Have you ever received news that literally makes your jaw drop? I have. I was standing in the entryway a few weeks ago, my ex-husband was dropping off the kids, and he asked me to stay behind, he had to tell me something.
“I wanted to tell you before I tell the kids, I wanted you to hear it from me. My girlfriend is moving in,” pause, “…and we’re having a baby.” That was when my mouth fell open. Then it broke into an unwitting smile. And then I just said, “Wow!” I was, I am, truly happy for him. Then the past few weeks fell into perspective; how much nicer he had been to me recently, improved coordination of schedules, a general warmth I hadn’t felt in a long time. Of-course, it was the sympathetic-pregnancy glow. That’s fine. Whatever the reason, if he’s happy, I’m happy. But, what about our kids?
I couldn’t say anything until he told them, obviously. When they came back after their next stay with him, I asked them each if they had anything to tell me. “Something interesting maybe?” Blink, blink. “Something about your dad?” Veronica guesses, “I might need new glasses?” I can’t tell if they think I’m not supposed to know, or if they honestly aren’t thinking about it. Out with it then. “Like maybe that your dad and his girlfriend are having a baby, and you’re going to have a little brother or sister?”
“OH YEAH.” they say, and all but shrug with enthusiasm.
We talk about it later, and the response is one of overall enthusiasm, with hints of trepidation. Which seems about right. It’s new to everyone involved, this whole blended family thing. I worry that they won’t want to come over and leave the bosom of a more nuclear family over there, and I worry that they’ll feel displaced when they return to his house. I worry because while I expected my ex to move forward, I sure didn’t know what that would look like. And I worry, oddly, about my perpetual singlehood. I wonder if there is something wrong with me that I haven’t moved on to the same degree. That while I’ve dated on and off, it has never been serious, and I’ve never involved my children.
As far as my kids know, I have been chaste as a nun since moving out. Which isn’t exactly true (ahem, no comments please), but it’s an image I’ve seen no need to contradict. However, recently I’ve started dating a man that I could imagine introducing them to. Not yet, it’s still casual. But one thing I realize is that once they are involved, it won’t be casual. So, I test the waters with hypotheticals. It comes up as we discuss my plans for an upcoming evening,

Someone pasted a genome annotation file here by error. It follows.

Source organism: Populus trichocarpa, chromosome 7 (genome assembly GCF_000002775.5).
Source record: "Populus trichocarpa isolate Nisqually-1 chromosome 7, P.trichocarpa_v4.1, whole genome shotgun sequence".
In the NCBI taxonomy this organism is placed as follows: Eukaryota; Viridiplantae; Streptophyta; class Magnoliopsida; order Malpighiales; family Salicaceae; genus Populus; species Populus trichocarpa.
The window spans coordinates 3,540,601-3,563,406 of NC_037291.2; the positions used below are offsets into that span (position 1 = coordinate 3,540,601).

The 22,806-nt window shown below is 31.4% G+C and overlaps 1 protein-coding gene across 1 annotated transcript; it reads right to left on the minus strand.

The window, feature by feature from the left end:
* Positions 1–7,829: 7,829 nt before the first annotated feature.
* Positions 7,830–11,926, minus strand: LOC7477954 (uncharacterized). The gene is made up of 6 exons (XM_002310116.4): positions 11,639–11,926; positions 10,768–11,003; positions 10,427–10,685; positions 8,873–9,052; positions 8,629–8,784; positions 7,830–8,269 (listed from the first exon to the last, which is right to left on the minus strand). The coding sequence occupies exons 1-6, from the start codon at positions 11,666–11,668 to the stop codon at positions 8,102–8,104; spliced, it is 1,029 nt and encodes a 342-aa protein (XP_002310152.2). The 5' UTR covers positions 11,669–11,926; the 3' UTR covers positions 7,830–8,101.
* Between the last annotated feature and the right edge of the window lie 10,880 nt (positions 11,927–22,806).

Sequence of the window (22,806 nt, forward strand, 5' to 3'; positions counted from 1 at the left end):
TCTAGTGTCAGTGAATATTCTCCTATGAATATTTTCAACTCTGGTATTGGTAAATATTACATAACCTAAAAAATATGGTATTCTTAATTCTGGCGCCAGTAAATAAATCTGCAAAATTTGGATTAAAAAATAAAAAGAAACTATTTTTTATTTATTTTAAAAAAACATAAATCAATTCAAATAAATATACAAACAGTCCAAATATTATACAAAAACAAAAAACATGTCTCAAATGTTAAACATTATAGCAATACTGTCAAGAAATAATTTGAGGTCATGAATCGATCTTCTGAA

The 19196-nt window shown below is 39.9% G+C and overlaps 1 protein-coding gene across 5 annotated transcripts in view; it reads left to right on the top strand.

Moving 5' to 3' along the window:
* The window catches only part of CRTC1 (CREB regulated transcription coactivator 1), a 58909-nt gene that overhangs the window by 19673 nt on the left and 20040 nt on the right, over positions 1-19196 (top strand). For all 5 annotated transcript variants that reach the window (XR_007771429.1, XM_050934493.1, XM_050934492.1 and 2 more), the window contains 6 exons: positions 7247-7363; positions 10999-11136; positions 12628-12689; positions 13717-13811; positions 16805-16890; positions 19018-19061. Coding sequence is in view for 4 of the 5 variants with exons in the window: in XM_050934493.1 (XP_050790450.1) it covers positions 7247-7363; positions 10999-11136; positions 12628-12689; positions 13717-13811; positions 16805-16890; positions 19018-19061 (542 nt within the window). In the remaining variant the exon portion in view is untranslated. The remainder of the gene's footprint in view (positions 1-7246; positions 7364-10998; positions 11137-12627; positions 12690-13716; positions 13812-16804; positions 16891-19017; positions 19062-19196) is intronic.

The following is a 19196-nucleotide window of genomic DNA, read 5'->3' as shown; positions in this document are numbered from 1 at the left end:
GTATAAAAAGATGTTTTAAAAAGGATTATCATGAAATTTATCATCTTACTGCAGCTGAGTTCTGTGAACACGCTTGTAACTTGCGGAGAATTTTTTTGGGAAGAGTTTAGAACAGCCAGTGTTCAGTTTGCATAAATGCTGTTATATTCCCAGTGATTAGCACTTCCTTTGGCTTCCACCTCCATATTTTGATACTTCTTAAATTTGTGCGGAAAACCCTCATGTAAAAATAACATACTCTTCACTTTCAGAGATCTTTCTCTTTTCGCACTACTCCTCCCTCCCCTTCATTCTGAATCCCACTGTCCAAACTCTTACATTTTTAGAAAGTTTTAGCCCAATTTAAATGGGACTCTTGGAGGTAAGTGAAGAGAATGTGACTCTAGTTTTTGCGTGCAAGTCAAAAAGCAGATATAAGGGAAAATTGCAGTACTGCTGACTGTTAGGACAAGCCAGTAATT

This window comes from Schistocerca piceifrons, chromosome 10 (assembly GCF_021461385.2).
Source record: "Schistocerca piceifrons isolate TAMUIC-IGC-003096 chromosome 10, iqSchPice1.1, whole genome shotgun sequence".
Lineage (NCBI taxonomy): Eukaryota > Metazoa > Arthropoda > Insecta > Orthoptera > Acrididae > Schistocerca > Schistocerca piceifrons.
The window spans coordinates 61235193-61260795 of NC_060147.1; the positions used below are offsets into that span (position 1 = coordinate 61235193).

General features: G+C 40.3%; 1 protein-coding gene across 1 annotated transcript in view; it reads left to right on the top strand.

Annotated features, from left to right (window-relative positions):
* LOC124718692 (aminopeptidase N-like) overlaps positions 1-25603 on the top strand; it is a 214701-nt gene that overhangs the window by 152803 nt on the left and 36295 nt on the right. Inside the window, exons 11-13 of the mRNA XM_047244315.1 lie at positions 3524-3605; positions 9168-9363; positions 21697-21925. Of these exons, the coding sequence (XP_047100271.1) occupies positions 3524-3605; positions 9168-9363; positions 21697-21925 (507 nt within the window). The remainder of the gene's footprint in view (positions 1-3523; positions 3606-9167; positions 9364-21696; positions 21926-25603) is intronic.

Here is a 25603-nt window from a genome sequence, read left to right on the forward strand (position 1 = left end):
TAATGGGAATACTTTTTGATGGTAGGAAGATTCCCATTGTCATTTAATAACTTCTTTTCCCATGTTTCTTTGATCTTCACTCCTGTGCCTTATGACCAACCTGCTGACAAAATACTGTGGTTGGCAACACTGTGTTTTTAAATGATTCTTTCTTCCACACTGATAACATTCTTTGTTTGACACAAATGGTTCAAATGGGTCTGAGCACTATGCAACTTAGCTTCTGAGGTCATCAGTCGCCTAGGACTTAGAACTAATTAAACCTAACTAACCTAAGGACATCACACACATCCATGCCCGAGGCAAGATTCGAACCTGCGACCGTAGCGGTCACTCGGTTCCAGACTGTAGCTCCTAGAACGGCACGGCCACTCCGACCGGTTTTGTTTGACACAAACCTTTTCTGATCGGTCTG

Me: “Maybe I have a date.” I do.
Ivan, quickly: “No, you can’t date.”
Me: “You’re dad is moving in with someone else and having a baby, and I can’t even have a date? That hardly seems fair.”
Veronica: “Ok, you can go on a date as friends. But just as friends.”
Ivan: “Yeah, no kissing. That’s for teenagers.”
I glean two things from this interchange.
1. I’m so old and mom-like the idea of me kissing someone is totally disgusting.
2. The time to introduce another big change into their life – the idea that your mom isn’t a nun but a sexually liberated and modern uber-woman – is not now.
I ask them regularly how they are doing, keep the lines of communication open, both generally and specifically, about the new situation. They seem to be fine. But sometimes, all you have to do is pay attention. They don’t want to keep me from dating, or kissing people with my old, disgusting mouth. They just want this one thing to remain the same a while longer. Ok, I’ll keep up the nun routine for now. Kissing is for teenagers and also divorcés whose kids are at their dad’s house.
12 thoughts on “Keeping Up Appearances”
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“No, you can’t date.” This does not necessarily mean that they are uncomfortable with the idea that their mom might have sex. After all, dad is having sex and so is dad’s girlfriend, and they seem to be taking it in stride, even if it means being nonchalant about the fact of the big news.